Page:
Political history

Has liberalism destroyed itself?

According to Vladimir Putin, liberalism is an ‘obsolete’ doctrine, a worn-out political philosophy no longer fit for purpose. In this well-timed, rather urgent book, Francis Fukuyama attacks that view and puts a vigorous case for the defence. Despite its faults, liberalism is a force for good, he says, and it remains the only political philosophy capable of taking on the authoritarians of Moscow and Beijing. But the despots are not the central focus of his argument. The biggest threats to the liberal society, he writes, come from within. In Fukuyama’s crisp retelling, the liberal ideal emerged in the aftermath of Europe’s wars of religion. The notion that people could only

How Britain was misled over Europe for 60 years

Just as one is inclined to believe Carlyle’s point that the history of the world is but the biography of great men, so Christopher Tugendhat, in this level-headed account, is right to conclude that the history of the Conservative party in the past 60 or 70 years has been deeply affected by the biography of the movement for the European Union. And it would have shocked Carlyle that a great woman – Margaret Thatcher – played a central part and, according to Tugendhat, altered the course of the party’s relationship with Europe. She was certainly central to the debate, not least because rather too many Conservatives felt she had died

Hubris, blunders and lies characterised the war in Afghanistan from the start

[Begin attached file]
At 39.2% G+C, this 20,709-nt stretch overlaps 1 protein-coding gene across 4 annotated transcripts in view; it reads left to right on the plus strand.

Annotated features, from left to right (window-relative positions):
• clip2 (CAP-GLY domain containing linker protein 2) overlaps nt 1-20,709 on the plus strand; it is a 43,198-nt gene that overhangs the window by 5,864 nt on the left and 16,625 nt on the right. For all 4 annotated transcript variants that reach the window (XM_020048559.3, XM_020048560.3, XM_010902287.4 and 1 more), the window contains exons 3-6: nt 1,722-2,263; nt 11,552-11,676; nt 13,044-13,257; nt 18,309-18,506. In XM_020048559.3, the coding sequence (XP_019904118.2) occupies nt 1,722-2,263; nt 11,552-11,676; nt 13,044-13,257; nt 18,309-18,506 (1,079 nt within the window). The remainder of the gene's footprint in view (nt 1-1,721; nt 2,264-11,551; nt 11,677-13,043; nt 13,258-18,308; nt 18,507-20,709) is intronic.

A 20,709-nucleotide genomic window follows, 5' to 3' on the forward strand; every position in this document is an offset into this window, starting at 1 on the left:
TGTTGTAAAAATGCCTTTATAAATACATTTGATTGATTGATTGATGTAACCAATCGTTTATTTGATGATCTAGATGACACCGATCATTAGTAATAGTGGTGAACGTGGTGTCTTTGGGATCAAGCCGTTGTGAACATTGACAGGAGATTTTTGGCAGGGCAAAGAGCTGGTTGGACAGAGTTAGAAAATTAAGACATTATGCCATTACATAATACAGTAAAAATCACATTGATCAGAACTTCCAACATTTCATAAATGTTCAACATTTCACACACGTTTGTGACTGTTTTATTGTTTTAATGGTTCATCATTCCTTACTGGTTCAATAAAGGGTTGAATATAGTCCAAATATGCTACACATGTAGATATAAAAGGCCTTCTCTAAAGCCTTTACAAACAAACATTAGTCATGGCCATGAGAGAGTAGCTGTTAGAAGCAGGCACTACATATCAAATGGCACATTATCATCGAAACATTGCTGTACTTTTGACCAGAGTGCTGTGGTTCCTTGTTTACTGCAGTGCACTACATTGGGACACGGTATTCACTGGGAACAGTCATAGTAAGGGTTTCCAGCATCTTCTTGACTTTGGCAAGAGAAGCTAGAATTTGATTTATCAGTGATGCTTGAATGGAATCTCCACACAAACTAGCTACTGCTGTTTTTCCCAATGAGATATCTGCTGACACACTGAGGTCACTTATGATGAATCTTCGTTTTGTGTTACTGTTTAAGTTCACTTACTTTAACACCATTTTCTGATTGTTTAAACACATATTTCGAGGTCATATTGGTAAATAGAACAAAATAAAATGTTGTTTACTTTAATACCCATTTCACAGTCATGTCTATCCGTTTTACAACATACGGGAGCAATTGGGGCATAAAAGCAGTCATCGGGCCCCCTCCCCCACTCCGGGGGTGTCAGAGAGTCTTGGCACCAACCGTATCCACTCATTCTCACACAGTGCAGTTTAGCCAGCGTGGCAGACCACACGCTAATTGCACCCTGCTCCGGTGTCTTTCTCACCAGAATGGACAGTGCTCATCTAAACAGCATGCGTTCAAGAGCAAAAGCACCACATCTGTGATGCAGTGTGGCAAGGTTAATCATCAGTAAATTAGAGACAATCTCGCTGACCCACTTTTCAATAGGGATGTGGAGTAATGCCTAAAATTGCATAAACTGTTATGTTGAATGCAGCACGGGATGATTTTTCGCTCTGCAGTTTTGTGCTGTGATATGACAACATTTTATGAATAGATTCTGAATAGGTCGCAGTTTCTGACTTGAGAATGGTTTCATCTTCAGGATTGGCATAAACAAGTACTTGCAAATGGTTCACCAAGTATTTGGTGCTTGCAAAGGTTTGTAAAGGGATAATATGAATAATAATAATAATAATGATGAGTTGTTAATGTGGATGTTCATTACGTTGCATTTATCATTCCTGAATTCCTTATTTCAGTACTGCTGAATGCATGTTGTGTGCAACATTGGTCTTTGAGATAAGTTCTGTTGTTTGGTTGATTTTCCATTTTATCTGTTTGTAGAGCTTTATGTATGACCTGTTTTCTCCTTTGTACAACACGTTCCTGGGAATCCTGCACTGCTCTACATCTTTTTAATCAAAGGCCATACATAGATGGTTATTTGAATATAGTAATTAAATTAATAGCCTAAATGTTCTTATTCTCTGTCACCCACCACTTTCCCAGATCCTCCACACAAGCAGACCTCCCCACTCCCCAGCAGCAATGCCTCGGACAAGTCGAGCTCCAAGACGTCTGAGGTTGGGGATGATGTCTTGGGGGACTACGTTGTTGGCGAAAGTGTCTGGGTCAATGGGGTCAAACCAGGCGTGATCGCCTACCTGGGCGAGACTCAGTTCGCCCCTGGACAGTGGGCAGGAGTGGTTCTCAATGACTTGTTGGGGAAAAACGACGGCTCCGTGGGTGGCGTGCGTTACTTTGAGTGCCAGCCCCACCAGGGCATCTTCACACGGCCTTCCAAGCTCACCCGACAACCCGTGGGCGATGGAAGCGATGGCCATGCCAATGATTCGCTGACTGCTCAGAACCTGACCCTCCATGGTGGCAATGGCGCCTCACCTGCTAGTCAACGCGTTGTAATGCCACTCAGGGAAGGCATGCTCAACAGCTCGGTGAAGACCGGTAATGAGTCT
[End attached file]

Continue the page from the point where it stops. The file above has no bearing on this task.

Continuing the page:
And so the reckoning begins. As frantic Afghans wrestle with the agonising, life-and-death choice between staying in Kabul and risking execution by the Taliban or running the gauntlet of checkpoints around the airport in search of freedom overseas, it’s noises off in the West. Pundits and policy- makers pontificate, grizzled generals rue another foreign adventure ending in defeat and the media provide a live stream of grief and anguish. ‘I’m terrified,’ an Afghan friend and former colleague in the Ghani government WhatsApped me as Kabul fell. The Taliban had already killed two of his close colleagues and were searching for him. ‘I need to get out. Now it is time

The end of capitalism has been just around the corner for centuries

These days the world seems to end with staggering regularity. From the financial crisis to Brexit to Trump to a climate apocalypse to coronavirus: new eras are born faster than old ones can die. And yet, despite it all, the proletariat still haven’t bothered to rise up and overthrow capitalism. Worse still, many of them voted for an old Etonian with the middle name ‘de Pfeffel’. When will the oppressed masses learn? Perhaps, just perhaps, such questions aren’t helpful. For the left-wing political scientist Francesco Boldizzoni, rather than banging on about class consciousness, it’s time that a new consciousness dawned on a class of intellectuals who have confidently predicted capitalism’s

The establishment was always covering up for Bob Boothby

Just after John Pearson finished writing The Profession of Violence, his celebrated biography of the Krays, both his and his agent’s officeswere broken into. Letters from Lord Boothby to Ronnie Kray had disappeared, as had a copy of the book’s manuscript. Pearson then received a telephone call from the high-powered lawyer Lord Goodman, who warned him that the book libelled Boothby. A subsequent phone call from Goodman to Pearson’s publisher led to the book’s contract being cancelled. Mr Fixit, as Goodman was unaffectionately known, already had form as far as Boothby and the Krays were concerned, having in 1964 put pressure on the Sunday Mirror not only to retract a